Edwards: How does one communicate to a resident that he/she has depression, considering that many of today's residents were not reared in the time of mental health awareness that we are living in now?
Dr. Lichtenberg: I point out to residents that depression is a health problem that goes along with lots of other health conditions. I tell the resident that to improve his/her health, depression has to be treated, as well. Viewing depression as a health problem also eases the concerns of families, because depression is a condition that can be treated.
Edwards: Besides dispensing medication, what role can the nursing staff play in helping residents with depression?
Dr. Lichtenberg: All staff can play a very important role in helping to reduce depression or, unfortunately, to help perpetuate it. Staff need to connect with residents on a personal level and not just view them as patients. Depression shouldn't just be left for mental health practitioners. Staff need to spend time connecting with residents in pleasurable ways.
Edwards: Are there specific activities geared toward helping residents with depression?
Dr. Lichtenberg: The basis behind the behavioral theory of depression is that depression is preceded and continued by a drop in pleasurable activities and that mood therefore follows. We try to get residents to begin doing things they enjoyed before, even if there are new limitations to what they can do. For example, if a person enjoyed writing to family and friends but has lost the use of her hands, we might transcribe a letter for her. For a resident who loves to travel, we'll ask the family to bring in photos of past trips so the resident can describe them to us. Listening to favorite music, reading out of the Bible, doing a crossword puzzle together over a cup of coffee-it's about reintroducing pleasure to residents' lives.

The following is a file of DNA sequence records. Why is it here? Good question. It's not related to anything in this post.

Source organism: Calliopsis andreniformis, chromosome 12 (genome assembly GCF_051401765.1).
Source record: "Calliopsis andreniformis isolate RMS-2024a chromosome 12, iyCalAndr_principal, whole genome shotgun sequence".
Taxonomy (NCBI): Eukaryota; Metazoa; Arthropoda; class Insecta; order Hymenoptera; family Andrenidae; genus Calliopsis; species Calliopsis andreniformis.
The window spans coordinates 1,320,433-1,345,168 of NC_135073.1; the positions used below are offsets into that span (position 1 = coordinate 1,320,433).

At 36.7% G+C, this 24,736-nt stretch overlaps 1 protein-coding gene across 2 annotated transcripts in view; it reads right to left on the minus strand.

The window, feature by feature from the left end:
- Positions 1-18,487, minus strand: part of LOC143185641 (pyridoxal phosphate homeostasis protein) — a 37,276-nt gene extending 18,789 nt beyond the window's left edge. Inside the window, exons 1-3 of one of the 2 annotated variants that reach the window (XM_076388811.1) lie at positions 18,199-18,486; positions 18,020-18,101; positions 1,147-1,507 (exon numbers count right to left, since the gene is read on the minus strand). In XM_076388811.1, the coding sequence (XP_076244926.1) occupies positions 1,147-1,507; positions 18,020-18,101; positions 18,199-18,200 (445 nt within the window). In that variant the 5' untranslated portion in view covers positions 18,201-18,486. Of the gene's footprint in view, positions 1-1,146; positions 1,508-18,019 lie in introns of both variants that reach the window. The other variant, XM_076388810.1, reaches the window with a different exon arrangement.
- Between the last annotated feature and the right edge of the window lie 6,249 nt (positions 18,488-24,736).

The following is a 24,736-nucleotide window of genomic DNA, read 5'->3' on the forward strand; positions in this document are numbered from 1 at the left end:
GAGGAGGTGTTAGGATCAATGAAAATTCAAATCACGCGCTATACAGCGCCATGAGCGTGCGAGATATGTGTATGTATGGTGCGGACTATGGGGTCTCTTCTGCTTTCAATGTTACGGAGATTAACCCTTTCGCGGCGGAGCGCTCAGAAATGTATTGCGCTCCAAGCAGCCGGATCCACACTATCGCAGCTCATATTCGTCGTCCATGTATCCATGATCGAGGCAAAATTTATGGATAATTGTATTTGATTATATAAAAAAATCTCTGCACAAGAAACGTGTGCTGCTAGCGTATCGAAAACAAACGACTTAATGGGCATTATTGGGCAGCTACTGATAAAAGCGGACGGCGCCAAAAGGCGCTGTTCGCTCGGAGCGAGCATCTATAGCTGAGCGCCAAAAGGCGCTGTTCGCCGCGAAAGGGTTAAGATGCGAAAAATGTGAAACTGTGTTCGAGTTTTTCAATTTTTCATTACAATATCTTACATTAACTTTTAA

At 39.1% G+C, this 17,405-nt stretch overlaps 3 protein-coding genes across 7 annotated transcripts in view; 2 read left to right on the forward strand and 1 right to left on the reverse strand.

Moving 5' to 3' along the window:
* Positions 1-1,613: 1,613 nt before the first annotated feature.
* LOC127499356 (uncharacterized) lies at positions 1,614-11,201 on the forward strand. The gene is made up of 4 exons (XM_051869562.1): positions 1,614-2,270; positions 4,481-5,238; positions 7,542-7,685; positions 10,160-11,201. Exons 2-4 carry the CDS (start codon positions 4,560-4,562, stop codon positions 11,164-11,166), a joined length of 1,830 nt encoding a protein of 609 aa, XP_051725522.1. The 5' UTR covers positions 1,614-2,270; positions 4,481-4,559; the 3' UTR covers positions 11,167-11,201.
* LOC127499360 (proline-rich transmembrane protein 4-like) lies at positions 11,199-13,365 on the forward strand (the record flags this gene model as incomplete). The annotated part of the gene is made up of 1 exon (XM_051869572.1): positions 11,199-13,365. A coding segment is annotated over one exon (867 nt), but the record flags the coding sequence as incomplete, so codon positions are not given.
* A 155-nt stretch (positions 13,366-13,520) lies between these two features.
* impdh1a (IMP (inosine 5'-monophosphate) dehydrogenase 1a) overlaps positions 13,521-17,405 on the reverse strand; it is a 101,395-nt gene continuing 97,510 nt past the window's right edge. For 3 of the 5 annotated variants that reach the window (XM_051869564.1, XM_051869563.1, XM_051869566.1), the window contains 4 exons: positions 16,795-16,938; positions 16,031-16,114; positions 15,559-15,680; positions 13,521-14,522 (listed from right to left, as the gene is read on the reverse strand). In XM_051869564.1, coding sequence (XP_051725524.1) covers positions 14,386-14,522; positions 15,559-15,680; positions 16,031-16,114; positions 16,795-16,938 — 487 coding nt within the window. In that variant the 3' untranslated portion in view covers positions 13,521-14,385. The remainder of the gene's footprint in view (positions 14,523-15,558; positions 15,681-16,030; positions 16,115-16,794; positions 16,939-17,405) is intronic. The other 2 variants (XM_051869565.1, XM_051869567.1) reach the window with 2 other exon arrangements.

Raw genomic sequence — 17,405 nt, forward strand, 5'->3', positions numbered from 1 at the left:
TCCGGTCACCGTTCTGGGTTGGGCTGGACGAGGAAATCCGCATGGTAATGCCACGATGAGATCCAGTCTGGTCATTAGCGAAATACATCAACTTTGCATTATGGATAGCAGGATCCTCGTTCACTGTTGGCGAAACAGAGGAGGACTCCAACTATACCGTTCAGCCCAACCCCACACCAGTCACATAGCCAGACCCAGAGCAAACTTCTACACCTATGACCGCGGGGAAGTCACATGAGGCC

Edwards: What are the roles of occupational therapists, physical therapists and speech pathologists in working with depressed nursing home residents?
Dr. Lichtenberg: These caregivers should tie what they do functionally into reintroducing pleasurable events into residents' lives, as I just discussed. Another thing is that people with depression often don't recognize the gains they make in therapy. We found that using visual graphs of improvement really meant a lot to residents and made them feel proud about their work in therapy. For example, a speech pathologist could chart the percent of words comprehended, the number of words spoken or problems solved, etc. A physical therapist could document how many feet walked or independence with transfer.
Edwards: If a resident were to need psychotherapy or psychological counseling, how would the facility handle this?
Dr. Lichtenberg: All non-mental-health professionals should know how to access psychological/psychiatric consultation if residents can't participate in the activities I mentioned earlier because they are crying too much, they are too withdrawn or they are having hallucinations. If there is talk of harming oneself or taking one's life, that should be taken very seriously, as well.
If a resident is cognitively intact but physically disabled and clearly has interpersonal conflicts, or if she questions the reasons and meaning behind her nursing home stay, more traditional psychotherapy can be useful. Psychologists and psychiatrists are available to work with Medicare residents in nursing homes and can bill independently for those services. As far as Medicare is concerned, all physicians--or psychologists in this case--are independent providers and don't actually need an order to provide care, but most facilities require an order from the medical director. Medicaid often pays part or all of what Medicare does not pay--this varies by state.
Dr. Peter A. Lichten berg can be reached at the Institute of Gerontology, Wayne State University, 87 E. Ferry St., Detroit, MI 48202, or by e-mail at p.Lichtenberg@wayne.edu. To order Depression in Geriatric Medical and Nursing Home Patient: A Treatment Manual, phone (800) 978-7323 or visit http://wsupress.wayne.edu.
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|Date:||Jun 1, 2002|